This post was inspired by someone on Twitter a while ago who objected to the phrase ‘toxic masculinity’ and wanted to know if there was such a thing as ‘toxic femininity‘. I don’t know that there is, but this is the scenario that leapt to mind.
I don’t hate men, but I do hate this man. We race together towards a red light. He’s not far behind me, but he definitely is behind me. We yank on our brakes to come to a halt, and he pulls up next to me. Then, side-by-side, we sweat. We pant. We eye each other up. Then amber, green: go – we’re off. Another futile race which he cannot possibly win. He’ll try anyway, why not? And I don’t care if he tries – I like that he does. I swallow his attempts to beat me like shots of tequila and cum, delighting in how bitterly they burn as they slide down my throat.
I don’t ever want to be vulnerable purely because I’m a woman. I understand life has its moments, and leaning in to vulnerability – when you’re with friends and loved ones – can be a valuable thing to do. Let people in, get closer, see their vulnerabilities too and nurture them through hard times. But broadly, I don’t want to be vulnerable. I go through life doing powerful things, and rejecting vulnerability because I don’t want to feel weak. Unfortunately, the world is peppered with men who want to remind women just how vulnerable we are.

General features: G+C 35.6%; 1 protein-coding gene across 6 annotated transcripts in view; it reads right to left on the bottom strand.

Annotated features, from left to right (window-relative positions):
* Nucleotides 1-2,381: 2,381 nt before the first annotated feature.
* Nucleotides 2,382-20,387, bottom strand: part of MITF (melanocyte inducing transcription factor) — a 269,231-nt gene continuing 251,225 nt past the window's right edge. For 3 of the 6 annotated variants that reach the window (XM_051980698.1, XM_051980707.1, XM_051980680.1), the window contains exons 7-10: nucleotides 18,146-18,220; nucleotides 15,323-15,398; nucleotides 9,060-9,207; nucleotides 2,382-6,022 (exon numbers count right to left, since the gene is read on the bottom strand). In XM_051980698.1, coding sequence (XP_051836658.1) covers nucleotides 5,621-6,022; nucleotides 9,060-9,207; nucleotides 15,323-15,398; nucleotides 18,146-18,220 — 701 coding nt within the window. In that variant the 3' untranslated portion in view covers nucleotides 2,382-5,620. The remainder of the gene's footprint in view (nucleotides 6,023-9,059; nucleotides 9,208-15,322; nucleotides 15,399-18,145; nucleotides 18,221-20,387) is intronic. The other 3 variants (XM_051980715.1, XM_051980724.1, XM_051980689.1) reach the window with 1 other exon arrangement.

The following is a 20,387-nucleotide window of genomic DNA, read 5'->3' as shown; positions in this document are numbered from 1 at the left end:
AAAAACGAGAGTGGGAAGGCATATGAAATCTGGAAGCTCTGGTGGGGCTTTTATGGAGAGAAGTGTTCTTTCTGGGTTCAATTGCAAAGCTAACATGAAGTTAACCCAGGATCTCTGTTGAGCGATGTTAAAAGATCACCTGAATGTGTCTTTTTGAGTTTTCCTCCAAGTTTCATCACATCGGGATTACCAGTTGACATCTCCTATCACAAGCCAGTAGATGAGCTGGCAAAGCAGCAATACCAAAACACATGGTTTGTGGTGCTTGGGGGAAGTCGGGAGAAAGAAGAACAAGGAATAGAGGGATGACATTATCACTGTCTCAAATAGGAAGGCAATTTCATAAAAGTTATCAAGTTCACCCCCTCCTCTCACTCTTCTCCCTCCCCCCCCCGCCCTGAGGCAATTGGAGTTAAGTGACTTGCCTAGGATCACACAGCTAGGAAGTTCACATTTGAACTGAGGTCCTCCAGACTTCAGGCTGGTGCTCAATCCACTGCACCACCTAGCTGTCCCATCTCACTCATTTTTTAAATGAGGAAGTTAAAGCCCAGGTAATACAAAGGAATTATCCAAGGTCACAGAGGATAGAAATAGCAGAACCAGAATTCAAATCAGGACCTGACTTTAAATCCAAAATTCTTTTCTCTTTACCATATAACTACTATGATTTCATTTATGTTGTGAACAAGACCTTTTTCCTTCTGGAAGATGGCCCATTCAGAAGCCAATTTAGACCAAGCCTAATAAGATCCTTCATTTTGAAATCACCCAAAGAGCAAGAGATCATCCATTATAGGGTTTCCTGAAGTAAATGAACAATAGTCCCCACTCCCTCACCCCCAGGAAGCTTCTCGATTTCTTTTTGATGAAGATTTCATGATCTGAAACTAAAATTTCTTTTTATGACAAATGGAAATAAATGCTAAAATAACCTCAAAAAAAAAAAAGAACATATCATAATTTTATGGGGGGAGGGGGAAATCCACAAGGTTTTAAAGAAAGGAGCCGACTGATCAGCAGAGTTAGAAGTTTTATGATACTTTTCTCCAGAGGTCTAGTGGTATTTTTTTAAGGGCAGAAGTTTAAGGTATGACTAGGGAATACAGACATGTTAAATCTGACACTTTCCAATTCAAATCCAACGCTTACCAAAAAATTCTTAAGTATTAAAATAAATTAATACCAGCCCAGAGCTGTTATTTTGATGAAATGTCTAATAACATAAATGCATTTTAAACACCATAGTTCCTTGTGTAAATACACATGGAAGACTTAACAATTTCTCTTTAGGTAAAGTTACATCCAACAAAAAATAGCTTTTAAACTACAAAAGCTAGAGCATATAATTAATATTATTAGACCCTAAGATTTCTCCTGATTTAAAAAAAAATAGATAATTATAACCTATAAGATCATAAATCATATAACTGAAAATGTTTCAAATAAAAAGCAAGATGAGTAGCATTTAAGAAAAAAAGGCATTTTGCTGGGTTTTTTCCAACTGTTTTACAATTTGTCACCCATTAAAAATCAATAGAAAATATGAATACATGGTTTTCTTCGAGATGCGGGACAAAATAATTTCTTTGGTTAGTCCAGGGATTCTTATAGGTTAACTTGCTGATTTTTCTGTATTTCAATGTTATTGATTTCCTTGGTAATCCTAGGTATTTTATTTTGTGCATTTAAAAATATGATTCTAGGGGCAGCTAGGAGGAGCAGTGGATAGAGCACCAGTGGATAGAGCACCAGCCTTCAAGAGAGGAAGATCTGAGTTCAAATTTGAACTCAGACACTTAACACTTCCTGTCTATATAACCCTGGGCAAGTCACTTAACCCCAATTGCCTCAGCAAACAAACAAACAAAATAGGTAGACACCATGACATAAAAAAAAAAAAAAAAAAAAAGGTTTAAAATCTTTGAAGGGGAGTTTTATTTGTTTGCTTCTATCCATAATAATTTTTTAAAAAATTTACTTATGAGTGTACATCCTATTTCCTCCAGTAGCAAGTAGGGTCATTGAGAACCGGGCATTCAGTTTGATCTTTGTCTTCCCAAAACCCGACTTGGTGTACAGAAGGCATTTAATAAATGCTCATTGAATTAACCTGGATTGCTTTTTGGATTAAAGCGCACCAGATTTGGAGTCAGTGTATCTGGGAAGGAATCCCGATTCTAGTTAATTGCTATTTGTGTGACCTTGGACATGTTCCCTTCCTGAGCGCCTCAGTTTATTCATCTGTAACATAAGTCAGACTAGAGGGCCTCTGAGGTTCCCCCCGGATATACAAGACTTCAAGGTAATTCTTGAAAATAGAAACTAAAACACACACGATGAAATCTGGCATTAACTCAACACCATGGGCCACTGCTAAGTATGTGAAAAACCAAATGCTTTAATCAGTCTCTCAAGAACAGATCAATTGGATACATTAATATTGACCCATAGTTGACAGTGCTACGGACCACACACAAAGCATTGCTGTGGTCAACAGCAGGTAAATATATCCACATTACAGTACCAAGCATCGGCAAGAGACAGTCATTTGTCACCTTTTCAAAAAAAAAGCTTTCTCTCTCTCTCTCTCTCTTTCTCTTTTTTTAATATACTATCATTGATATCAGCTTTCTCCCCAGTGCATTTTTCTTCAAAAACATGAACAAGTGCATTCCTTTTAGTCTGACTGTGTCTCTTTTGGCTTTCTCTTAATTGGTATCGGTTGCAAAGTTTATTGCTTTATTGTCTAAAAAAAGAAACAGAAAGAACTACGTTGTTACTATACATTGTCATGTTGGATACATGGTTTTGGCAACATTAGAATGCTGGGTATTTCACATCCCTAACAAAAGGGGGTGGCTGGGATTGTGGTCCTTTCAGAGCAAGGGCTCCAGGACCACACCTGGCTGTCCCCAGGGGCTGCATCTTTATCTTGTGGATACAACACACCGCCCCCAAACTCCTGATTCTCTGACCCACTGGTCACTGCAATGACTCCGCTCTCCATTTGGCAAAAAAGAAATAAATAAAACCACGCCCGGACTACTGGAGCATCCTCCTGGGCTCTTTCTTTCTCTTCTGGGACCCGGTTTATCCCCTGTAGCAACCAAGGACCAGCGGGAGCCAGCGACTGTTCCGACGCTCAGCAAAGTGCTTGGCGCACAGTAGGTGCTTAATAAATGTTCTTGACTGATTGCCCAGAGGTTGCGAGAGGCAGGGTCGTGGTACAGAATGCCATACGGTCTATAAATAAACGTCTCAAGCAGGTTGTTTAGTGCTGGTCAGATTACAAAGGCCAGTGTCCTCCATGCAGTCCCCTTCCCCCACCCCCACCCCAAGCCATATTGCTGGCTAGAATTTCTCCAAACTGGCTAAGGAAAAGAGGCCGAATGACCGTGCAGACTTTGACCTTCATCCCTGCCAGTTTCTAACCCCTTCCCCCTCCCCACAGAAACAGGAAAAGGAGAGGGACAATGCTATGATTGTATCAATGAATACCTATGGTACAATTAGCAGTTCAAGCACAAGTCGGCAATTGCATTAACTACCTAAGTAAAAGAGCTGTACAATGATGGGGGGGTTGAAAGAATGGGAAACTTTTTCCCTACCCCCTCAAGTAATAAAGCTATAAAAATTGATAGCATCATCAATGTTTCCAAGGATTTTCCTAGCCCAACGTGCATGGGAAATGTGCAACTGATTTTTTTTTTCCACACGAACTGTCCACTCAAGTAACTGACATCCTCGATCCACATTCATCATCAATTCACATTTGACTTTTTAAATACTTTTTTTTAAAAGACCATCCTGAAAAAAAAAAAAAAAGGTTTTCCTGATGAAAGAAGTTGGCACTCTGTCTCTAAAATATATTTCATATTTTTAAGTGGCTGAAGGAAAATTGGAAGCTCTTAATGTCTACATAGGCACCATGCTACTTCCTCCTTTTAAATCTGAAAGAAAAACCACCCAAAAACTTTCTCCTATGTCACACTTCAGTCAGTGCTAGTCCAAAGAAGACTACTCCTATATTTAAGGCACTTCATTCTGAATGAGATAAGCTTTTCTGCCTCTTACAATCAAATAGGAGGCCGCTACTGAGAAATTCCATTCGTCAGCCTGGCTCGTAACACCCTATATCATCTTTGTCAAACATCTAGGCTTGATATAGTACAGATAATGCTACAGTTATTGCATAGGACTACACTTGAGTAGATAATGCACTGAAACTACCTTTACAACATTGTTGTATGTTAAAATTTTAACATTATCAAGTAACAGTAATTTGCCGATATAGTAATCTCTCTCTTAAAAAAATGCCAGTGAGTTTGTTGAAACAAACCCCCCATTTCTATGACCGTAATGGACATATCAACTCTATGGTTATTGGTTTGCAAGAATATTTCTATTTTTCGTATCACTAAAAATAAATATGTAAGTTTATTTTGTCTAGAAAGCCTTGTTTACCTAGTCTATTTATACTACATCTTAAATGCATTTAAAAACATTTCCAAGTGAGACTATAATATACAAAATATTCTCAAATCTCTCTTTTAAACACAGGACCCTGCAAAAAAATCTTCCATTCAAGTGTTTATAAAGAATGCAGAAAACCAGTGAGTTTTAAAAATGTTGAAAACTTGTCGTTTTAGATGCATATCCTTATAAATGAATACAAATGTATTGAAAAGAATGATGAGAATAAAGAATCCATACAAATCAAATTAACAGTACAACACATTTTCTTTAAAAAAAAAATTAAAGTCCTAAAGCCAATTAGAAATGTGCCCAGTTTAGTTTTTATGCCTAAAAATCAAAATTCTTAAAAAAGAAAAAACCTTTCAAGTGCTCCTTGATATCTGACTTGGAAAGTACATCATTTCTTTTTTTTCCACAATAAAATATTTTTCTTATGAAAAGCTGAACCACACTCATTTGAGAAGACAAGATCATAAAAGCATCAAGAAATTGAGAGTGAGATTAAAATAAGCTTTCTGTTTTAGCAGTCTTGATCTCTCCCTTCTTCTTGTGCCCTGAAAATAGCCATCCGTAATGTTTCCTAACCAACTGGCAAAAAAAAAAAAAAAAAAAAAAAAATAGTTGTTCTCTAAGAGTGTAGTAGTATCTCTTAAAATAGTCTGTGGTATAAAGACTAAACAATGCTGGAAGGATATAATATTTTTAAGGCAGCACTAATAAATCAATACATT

I am single now, so I’m doing everything on my own. I fucking love it. There’s an immense and roaring joy that comes with the power of being alone. The power to do or not do something based purely on whether the fuck I want to. Singing loudly in the kitchen. Dancing… well… everywhere. Learning new things and remembering old things and saying ‘yes’ when someone asks me for Skype drinks. I’m a strong, independent woman. In every single area except one.
To the one night stands. To the fucks who didn’t love me, or ever need me to love them: a heartfelt thank you. You were not mistakes, but memories.
I know it’s irrational, I know it sounds silly. I know there is no ultimate benchmark of behaviour whereby one could draw a line that divides people into conclusive ‘good’ or ‘bad’ categories. I know that it’s needlessly patronising – infantilising, even – and that by accepting the label I put myself in a position that’s wildly at odds with the feminist principles that guide the rest of my life. But still: I want you to tell me I’m a very good girl.